Second, and more to the point; I was reminded when I was reading this, particularly the last enlarged comment, of some of the better supense movies out there. Signs for example, particularly the scene in the basement. And then of Alfred Hitchcock; who managed to make the shower scene from Psycho memorable despite even showing the violence, as well as dozens of other equally fantastic things.

An excellent article; Well worth the read.

I remember that moment in Silent Hill 3 that you mention. And I remember that it scared the bajaysus out of me and right back into me.

Howlingwolf214:
I think there is a fine distinction between 'Creepy' games and 'Scary' games. The former category uses psychology to disrupt the players sense of security and really tweaks their mind. This is my favourite form of horror and it really feels immersive and genuinely scary enough to prevent you from getting a comfortable sleep that night. Then you get the latter category which merely uses horribly mutated beasts jumping out at you from cupboards, all but yelling BOO, and getting blown away by the nearest twelve-gauge. This to me isn't horror, it's just making you jump. You know what else makes me jump? Someone running up behind me and poking me. But you don't see a game about that.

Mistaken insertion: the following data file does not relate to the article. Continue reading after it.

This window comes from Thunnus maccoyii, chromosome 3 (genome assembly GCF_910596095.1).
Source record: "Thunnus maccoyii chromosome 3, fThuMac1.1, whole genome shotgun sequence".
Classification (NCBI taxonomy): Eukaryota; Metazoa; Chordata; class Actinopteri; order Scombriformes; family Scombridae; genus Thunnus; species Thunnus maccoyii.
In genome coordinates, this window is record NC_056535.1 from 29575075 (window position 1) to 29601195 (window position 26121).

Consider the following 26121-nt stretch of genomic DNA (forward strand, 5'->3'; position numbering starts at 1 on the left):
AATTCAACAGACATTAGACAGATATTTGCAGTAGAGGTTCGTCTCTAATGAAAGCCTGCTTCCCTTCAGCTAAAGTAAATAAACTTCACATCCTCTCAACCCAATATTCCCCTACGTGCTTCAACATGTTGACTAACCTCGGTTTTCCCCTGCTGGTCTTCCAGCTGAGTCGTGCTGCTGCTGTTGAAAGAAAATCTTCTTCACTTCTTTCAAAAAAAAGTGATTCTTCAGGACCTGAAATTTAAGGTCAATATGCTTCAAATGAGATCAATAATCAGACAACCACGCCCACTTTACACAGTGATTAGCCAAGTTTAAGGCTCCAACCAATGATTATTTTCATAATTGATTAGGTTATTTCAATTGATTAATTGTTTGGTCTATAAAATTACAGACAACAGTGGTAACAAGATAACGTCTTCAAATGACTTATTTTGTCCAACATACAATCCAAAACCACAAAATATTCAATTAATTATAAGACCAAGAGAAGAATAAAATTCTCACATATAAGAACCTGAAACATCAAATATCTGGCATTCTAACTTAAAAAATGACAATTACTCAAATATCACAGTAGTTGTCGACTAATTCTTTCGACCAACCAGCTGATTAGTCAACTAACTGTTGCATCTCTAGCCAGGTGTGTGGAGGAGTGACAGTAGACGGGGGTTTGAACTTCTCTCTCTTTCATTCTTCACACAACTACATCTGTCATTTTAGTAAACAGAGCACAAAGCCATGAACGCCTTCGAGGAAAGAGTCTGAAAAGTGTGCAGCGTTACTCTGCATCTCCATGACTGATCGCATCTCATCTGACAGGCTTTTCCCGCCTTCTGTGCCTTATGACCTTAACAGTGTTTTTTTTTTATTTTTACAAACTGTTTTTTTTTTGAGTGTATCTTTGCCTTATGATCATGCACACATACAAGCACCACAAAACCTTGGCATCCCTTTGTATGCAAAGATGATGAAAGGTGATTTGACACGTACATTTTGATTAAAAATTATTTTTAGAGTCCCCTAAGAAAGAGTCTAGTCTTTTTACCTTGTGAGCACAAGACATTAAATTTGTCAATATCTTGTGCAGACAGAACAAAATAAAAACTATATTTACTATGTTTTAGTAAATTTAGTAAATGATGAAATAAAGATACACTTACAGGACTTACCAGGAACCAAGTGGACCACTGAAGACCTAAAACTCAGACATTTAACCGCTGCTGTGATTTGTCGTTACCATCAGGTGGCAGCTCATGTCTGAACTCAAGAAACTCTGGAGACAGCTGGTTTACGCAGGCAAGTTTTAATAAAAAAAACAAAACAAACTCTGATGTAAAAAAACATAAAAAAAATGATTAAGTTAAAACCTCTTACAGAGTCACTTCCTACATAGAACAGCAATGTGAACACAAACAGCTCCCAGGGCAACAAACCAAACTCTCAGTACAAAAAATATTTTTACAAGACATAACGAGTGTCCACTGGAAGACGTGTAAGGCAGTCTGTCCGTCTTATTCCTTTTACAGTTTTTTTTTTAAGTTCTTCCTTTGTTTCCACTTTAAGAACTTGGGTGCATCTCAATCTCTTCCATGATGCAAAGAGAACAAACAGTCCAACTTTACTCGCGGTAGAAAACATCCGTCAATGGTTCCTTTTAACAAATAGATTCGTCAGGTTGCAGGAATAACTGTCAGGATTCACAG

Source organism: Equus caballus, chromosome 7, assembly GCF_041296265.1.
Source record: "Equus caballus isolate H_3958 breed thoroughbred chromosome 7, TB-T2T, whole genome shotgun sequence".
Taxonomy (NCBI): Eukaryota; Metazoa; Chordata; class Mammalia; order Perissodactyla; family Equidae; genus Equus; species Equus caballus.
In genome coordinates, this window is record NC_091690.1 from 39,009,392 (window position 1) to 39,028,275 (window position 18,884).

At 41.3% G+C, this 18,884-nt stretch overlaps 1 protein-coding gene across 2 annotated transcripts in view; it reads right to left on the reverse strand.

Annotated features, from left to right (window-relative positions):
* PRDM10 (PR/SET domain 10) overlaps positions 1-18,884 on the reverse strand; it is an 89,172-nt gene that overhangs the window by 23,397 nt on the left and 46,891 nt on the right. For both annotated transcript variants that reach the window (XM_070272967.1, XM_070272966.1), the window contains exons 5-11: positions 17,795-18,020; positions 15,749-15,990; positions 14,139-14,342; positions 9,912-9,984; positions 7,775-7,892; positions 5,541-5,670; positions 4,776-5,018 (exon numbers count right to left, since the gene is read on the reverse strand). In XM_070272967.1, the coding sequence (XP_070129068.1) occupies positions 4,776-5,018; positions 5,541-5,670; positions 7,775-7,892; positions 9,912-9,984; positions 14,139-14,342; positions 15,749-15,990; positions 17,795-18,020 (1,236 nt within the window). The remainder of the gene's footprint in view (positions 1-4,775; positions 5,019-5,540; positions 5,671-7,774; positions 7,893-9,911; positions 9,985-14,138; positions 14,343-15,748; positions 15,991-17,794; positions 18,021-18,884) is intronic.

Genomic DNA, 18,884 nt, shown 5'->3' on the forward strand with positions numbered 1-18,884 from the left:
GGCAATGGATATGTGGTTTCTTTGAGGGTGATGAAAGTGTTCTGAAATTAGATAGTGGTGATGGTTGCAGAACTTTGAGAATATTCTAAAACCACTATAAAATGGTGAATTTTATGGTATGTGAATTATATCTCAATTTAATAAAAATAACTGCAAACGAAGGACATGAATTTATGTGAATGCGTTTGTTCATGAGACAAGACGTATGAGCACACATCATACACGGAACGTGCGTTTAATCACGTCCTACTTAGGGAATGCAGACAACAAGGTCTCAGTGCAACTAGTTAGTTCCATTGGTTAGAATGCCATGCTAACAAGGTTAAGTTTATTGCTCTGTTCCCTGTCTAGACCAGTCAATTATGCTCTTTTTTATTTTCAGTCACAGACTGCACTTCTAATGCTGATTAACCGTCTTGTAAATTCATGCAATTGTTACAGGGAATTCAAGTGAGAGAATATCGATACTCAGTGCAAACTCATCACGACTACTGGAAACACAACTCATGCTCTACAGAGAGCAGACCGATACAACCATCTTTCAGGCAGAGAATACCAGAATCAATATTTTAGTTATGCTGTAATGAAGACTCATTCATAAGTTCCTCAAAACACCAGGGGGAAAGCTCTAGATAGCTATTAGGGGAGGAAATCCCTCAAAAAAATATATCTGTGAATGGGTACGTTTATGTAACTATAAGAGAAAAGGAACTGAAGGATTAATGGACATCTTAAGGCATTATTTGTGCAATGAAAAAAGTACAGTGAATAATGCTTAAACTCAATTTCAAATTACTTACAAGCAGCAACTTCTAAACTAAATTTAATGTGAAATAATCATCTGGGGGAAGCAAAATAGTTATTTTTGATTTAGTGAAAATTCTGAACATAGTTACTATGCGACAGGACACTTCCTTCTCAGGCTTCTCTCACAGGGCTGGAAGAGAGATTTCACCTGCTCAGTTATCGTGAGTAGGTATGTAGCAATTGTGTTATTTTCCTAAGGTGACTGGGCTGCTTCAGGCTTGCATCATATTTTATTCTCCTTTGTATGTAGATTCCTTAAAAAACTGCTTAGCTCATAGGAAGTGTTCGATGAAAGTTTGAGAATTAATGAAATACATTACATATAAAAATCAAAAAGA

A classic example I can cite is the F.E.A.R series. The original F.E.A.R remains my favourite horror game so far because it does the 'creepy' thing so well. At any point the Antagonist, Alma, could pop up and scare the socks off you. The fact that she's just a little girl with no clear deformities makes it all the more creepy that she'll be standing in a pool of blood. One memorable event was when you're crawling through a vent and your torch will flicker. It'll come on briefly and you'll see Alma crawling towards you, then it'll go out again and it takes a little while to come back on again. Then... There's nothing. You're in the vent alone. That creeped me out.